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Furman cadets earn national Distinguished Military Graduate honors

From left: Cadets Andrew Klein ’24, Cole Sweeney ’24 and Denison Jones ’24

Last updated October 24, 2023

By Jerry Salley ’90

Three members of Furman’s Class of 2024 have earned a distinction reserved for the top 20% of all U.S. Army ROTC cadets in the country.

Cadets Denison Jones, Andrew Klein and Cole Sweeney have been named Distinguished Military Graduates (DMG) by the U.S. Army Cadet Command. Their names appeared in the top fifth of the command’s Order of Merit List, a ranking of more than 6,000 Army ROTC cadets commissioning in the United States, said Lt. Col. Sarah Whitten, professor of military science at Furman. In addition to earning high grades in their military science courses at Furman, the cadets also completed Advanced Camp during Cadet Summer Training at Fort Knox, Kentucky, over the summer along with other ROTC students across the country.

It takes more than military science acumen to get to the top of the Order of Merit List, and Paladin Battalion cadets benefit from Furman’s emphasis on academic excellence and student involvement, said Whitten.

“The designation highlights that ROTC students must be well-rounded,” she said. “The list takes into consideration not just their ROTC performance, but more importantly, their GPA and cultural experience, athletic activities and roles and responsibilities in on-campus clubs and organizations,” she said.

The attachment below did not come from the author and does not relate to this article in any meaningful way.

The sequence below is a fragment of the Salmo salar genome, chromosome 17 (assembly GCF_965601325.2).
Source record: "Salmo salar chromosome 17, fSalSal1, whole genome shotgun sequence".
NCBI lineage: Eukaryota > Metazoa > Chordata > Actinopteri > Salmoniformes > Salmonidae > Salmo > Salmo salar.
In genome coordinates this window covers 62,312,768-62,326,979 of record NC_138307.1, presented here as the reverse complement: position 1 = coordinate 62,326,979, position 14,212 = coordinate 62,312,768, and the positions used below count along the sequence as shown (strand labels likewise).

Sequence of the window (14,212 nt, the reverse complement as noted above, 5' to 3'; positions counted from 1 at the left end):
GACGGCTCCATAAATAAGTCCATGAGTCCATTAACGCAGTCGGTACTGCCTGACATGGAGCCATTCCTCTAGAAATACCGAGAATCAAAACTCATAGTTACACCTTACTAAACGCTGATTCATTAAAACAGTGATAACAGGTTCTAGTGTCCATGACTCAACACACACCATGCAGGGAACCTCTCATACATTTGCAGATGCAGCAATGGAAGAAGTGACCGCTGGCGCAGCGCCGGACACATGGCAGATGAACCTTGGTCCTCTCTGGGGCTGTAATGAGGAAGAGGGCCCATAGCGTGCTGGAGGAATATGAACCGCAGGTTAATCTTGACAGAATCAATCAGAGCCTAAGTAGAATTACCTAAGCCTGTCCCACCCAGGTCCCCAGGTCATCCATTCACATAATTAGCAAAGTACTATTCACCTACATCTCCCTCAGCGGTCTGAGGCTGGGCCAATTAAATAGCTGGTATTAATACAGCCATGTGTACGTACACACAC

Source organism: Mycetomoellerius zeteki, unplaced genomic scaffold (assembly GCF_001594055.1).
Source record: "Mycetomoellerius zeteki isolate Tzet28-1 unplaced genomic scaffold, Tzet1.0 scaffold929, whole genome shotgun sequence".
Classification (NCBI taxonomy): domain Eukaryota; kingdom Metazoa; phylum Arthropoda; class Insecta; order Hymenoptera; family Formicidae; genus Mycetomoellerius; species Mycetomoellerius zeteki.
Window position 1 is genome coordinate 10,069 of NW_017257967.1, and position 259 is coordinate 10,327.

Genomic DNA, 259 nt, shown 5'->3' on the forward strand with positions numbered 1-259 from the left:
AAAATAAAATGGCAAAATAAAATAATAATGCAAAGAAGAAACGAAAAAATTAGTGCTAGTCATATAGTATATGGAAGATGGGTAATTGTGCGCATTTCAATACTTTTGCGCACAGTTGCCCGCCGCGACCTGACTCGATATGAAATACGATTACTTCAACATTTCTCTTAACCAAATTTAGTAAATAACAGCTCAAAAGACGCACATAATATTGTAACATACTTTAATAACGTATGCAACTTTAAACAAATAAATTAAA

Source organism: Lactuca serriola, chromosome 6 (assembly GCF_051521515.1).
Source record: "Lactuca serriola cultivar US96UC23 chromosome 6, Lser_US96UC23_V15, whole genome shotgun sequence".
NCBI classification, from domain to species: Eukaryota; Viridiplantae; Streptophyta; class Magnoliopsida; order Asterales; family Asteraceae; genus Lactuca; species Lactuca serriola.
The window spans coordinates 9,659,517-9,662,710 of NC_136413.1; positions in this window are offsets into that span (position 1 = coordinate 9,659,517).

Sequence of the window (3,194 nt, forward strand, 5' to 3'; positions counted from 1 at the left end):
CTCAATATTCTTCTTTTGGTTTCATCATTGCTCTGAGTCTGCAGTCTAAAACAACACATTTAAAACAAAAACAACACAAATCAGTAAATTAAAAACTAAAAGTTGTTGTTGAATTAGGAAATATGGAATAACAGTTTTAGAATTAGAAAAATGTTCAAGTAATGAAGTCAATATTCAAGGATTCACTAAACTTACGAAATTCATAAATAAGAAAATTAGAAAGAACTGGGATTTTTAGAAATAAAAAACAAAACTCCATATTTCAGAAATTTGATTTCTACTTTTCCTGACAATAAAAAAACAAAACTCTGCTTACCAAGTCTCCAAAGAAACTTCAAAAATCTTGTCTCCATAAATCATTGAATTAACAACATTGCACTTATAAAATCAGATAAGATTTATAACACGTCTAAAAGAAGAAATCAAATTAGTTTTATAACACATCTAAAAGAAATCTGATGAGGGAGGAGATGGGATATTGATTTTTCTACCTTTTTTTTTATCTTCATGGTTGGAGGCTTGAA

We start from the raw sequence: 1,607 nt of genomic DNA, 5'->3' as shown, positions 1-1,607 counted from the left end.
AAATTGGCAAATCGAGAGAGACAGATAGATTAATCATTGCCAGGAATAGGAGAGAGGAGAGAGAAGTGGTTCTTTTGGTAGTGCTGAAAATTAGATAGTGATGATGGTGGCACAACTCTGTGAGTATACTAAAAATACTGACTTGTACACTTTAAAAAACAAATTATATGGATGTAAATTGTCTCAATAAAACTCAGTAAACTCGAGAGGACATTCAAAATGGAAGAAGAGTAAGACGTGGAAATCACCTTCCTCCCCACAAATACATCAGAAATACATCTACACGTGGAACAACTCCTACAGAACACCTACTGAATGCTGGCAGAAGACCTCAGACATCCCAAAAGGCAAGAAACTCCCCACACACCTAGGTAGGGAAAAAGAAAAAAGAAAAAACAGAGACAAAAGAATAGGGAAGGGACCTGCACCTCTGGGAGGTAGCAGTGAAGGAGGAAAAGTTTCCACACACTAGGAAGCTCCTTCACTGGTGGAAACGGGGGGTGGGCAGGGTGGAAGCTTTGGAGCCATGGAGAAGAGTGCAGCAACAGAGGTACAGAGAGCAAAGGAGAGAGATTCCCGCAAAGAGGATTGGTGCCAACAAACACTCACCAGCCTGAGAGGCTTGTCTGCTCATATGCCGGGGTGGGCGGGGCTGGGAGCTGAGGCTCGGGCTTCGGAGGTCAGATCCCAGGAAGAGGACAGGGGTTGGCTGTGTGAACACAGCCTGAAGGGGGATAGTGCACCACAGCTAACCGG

For Jones, a business administration major with a minor in Latin American studies, the DMG title reflects his time-management skills in balancing academics, ROTC and the Paladins men’s soccer team.

“The hardest part of my life is that I will play a home game under the lights of Eugene Stone Stadium,” he said, “and seven hours later, I’m under those same lights that brighten the space for ROTC physical training.”

After receiving his commission and graduating in the spring, Jones will enter the Army National Guard to fly CH-47 Chinook helicopters.

“DMG is a title that recognizes how well the Paladin Battalion prepares its cadets to be successful and effective in all things we put our minds to,” he said. “Going into Cadet Summer Training, I was blessed to have been overly prepared by my home program.”

Like Jones, Sweeney, a biology major on the conservation biology track, also plans to enter the National Guard after being commissioned. And he, too, appreciates the training he received at Furman.

“We over-drill and over-exercise the things we’re going to do at camp,” said Sweeney, who plans to attend flight school to become a medevac pilot. “Probably about 25 percent of the people I met there had done land navigation twice in their entire college career, whereas we’re doing it multiple times a semester to prepare us.”

A member of Furman’s club lacrosse team, Sweeney chose Furman over other schools where he could have played on a varsity team, he said. The military science program helped him make his decision.

“ROTC is why I came to Furman,” said the senior, who appreciated the one-on-one opportunities the school’s relatively small battalion size and low student-faculty ratio provide.

“I’m very thankful for everyone who has been a part of my ROTC career,” said Klein, a communication studies major and rugby club player. “I have a great team surrounding me. The cadre has developed me in ways I could never have thought I’d be able to develop.”

Klein hopes to serve in the Army’s infantry branch after graduation. Cadets nationwide compete for positions in the service’s various branches, and a cadet’s place on the Order of Merit List is one major factor in their assignment.

“I’d like to be an infantry officer for my whole career,” Klein said.

Wherever Furman’s Distinguished Military Graduates go, it will be better for their service, said Whitten.

“It has been amazing to watch them grow and develop as leaders these past several years,” she said. “I know they and their peers will go on to do amazing things.”

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